So, if one focus and recomposes and the image is not sharp, don't recalibrate your camera's focus by adjusting settings!. That back focus, then, is just the consequence of geometry. Any angled line to a surface is always longer than the shortest distance, which is, of course, perpendicular. To avoid this, learn to use selection of the focus point so that it lies over the eye, for example, that you want in focus.


Asher
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  #101  
Old March 31st, 2009, 02:17 PM
Jack_Flesher Jack_Flesher is offline
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Good point Asher!

I meant the optical property of a stationary lens' focus shifting as aperture changes. This is typically most prevalent with fast, spherical lens designs, but also presents to some degree in aspheric designs too.

The big issue here is our DLSRs AF at the lens' max aperture -- and even if that is precisely on, the property I am referring to will shift that exact focus point as the lens stops down -- hence my recommendation for making the settings slightly stopped down from wide open.

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  #102  
Old March 31st, 2009, 05:05 PM
Bart_van_der_Wolf Bart_van_der_Wolf is offline
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Originally Posted by Nicolas Claris View Post
Bonsoir Bart
have you got any problem with your 1DS3 (err99 or focusing issues…) or do you send it just for "safety"… ?
I never had any problems, ... until the week that Canon offered the possibility to fix, if broken, I got my first ERR 99 ever! As if there was a timer in the camera that set it off. It has happened 3x since, all resolved for the moment by removing the battery and reinserting. The latest one was with the updated firmware, but it was still a 99 instead of something more descriptive.

I filled in the Web form for the ERR 99, and received a phone-call from the Dutch service centre for an appointment to pick up the body at my address by courier. After a small exchange of info they agreed to also look at the AF in addition to the mirror/ERR 99 issue. I didn't run into a focus issue that could be attributed to a malfunction, but then I also don't use the outer AF sensors as much as the center one, or Live View. Now that the occasion presented itself, I'll have them look at it rather than detecting something later and having to sent in the camera again.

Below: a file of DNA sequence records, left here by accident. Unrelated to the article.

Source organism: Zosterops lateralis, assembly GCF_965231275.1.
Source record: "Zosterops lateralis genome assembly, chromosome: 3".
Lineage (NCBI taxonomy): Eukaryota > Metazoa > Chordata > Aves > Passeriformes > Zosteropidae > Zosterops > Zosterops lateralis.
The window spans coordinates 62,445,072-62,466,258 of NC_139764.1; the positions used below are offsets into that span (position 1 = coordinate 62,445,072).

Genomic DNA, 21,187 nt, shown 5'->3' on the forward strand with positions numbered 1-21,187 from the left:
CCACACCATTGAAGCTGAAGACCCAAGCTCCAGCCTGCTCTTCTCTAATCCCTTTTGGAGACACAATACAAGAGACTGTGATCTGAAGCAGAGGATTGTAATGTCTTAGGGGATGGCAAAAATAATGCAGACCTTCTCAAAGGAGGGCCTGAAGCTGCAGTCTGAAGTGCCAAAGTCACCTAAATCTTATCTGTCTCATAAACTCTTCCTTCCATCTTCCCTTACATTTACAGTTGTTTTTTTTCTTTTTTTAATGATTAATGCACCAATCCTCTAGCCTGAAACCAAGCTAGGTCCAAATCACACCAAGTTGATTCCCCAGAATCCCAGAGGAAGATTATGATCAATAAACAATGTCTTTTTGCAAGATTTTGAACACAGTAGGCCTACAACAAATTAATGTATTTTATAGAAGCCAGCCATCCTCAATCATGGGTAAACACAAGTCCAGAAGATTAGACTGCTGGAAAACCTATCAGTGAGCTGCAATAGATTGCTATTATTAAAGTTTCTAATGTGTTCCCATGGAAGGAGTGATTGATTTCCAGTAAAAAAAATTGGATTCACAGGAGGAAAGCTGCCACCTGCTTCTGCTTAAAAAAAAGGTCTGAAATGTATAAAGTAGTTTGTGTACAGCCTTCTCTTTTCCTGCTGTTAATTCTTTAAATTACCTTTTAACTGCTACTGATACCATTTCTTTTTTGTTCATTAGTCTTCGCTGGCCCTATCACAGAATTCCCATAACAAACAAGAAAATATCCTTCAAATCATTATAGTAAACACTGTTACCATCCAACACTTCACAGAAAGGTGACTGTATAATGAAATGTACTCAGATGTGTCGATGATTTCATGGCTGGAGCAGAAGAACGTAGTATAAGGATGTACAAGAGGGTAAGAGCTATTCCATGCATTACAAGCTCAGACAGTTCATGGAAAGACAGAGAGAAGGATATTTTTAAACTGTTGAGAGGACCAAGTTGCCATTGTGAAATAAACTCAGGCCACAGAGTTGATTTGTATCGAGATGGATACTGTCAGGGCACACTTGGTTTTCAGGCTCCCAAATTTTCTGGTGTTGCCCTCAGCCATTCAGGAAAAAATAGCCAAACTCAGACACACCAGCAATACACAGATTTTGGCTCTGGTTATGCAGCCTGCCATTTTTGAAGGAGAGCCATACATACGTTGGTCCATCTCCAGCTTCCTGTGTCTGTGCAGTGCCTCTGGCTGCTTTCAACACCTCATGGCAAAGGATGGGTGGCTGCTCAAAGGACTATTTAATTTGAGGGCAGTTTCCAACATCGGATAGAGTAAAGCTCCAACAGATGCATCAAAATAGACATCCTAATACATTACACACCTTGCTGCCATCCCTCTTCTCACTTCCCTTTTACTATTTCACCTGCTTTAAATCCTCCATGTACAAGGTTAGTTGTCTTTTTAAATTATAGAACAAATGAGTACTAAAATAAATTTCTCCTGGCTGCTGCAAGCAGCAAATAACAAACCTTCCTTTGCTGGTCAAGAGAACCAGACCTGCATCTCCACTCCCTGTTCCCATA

Bart
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  #103  
Old March 31st, 2009, 11:45 PM
Nicolas Claris Nicolas Claris is offline
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Originally Posted by Bart_van_der_Wolf View Post
I got my first ERR 99 ever! As if there was a timer in the camera that set it off.
Hmmmm… how many shutter actuations ? ;-)
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  #104  
Old April 1st, 2009, 08:02 AM
Bart_van_der_Wolf Bart_van_der_Wolf is offline
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Originally Posted by Nicolas Claris View Post
Hmmmm… how many shutter actuations ? ;-)
Not that many, a couple of thousands (I lost track due to loading an older card with a higher filenumber). But the modest number of actual actuations is certainly not what caused it (whatever the error actually is, presumably something with the mirror). It was sub-zero Celcius when it first happend, maybe the freezing temperature had something to do with it.

I know, it's a bit unsettling, you don't want to experience it mid-session (as I did), although once you know what to do about it (power Off/On) it's less of a total show-stopper but merely an annoyance. I'll let you know what they say they did with my camera (if there is any detail given) when I get it back. Otherwise you might want to consult with your CPS contact if you can have the fix(es) done as a precaution, before the season really starts.

Maybe it's related to the AFMA topic at hand, but I'll certainly check after the repairs for new settings that may be needed. It's interesting, because they will probably need to calibrate the body AF when they replace parts associated with the mirror (which the firmware alone apparently couldn't solve). I therefore expect something to change, we'll see.

Bart
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  #105  
Old May 10th, 2009, 03:38 PM
Michael Southcott Michael Southcott is offline
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Bart,

I've tried to get this to work on a 50D ... and failed miserably !!
My main lens is a 500F4 tried varying distances upto 40' and still could not see the moire !!

1. Is it possible on a 50D ?
2. How critical is distance and roughly how far away for the 500 ?